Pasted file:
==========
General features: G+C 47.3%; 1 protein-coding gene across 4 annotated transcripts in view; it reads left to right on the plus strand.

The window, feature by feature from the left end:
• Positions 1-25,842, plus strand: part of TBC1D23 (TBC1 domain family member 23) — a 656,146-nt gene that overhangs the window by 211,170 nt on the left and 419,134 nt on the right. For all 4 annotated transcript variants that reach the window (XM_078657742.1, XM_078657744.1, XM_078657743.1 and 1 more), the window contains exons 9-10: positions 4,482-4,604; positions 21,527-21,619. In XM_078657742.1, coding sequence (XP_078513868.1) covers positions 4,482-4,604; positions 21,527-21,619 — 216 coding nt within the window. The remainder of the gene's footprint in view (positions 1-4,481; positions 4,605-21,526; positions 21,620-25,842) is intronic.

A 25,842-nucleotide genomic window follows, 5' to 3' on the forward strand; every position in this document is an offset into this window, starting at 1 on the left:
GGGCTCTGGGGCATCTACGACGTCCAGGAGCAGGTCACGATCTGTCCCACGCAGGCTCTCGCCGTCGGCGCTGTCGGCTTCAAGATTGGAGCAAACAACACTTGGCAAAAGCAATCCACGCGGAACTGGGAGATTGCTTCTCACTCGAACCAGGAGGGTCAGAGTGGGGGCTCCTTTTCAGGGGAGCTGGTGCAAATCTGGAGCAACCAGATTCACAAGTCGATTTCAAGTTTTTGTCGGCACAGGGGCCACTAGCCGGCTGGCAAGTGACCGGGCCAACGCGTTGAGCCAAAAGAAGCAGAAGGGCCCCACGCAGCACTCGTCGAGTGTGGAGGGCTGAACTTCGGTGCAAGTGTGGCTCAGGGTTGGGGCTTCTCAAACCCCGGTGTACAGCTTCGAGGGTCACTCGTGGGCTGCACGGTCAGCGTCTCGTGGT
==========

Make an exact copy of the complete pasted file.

General features: G+C 47.3%; 1 protein-coding gene across 4 annotated transcripts in view; it reads left to right on the plus strand.

The window, feature by feature from the left end:
• Positions 1-25,842, plus strand: part of TBC1D23 (TBC1 domain family member 23) — a 656,146-nt gene that overhangs the window by 211,170 nt on the left and 419,134 nt on the right. For all 4 annotated transcript variants that reach the window (XM_078657742.1, XM_078657744.1, XM_078657743.1 and 1 more), the window contains exons 9-10: positions 4,482-4,604; positions 21,527-21,619. In XM_078657742.1, coding sequence (XP_078513868.1) covers positions 4,482-4,604; positions 21,527-21,619 — 216 coding nt within the window. The remainder of the gene's footprint in view (positions 1-4,481; positions 4,605-21,526; positions 21,620-25,842) is intronic.

A 25,842-nucleotide genomic window follows, 5' to 3' on the forward strand; every position in this document is an offset into this window, starting at 1 on the left:
GGGCTCTGGGGCATCTACGACGTCCAGGAGCAGGTCACGATCTGTCCCACGCAGGCTCTCGCCGTCGGCGCTGTCGGCTTCAAGATTGGAGCAAACAACACTTGGCAAAAGCAATCCACGCGGAACTGGGAGATTGCTTCTCACTCGAACCAGGAGGGTCAGAGTGGGGGCTCCTTTTCAGGGGAGCTGGTGCAAATCTGGAGCAACCAGATTCACAAGTCGATTTCAAGTTTTTGTCGGCACAGGGGCCACTAGCCGGCTGGCAAGTGACCGGGCCAACGCGTTGAGCCAAAAGAAGCAGAAGGGCCCCACGCAGCACTCGTCGAGTGTGGAGGGCTGAACTTCGGTGCAAGTGTGGCTCAGGGTTGGGGCTTCTCAAACCCCGGTGTACAGCTTCGAGGGTCACTCGTGGGCTGCACGGTCAGCGTCTCGTGGT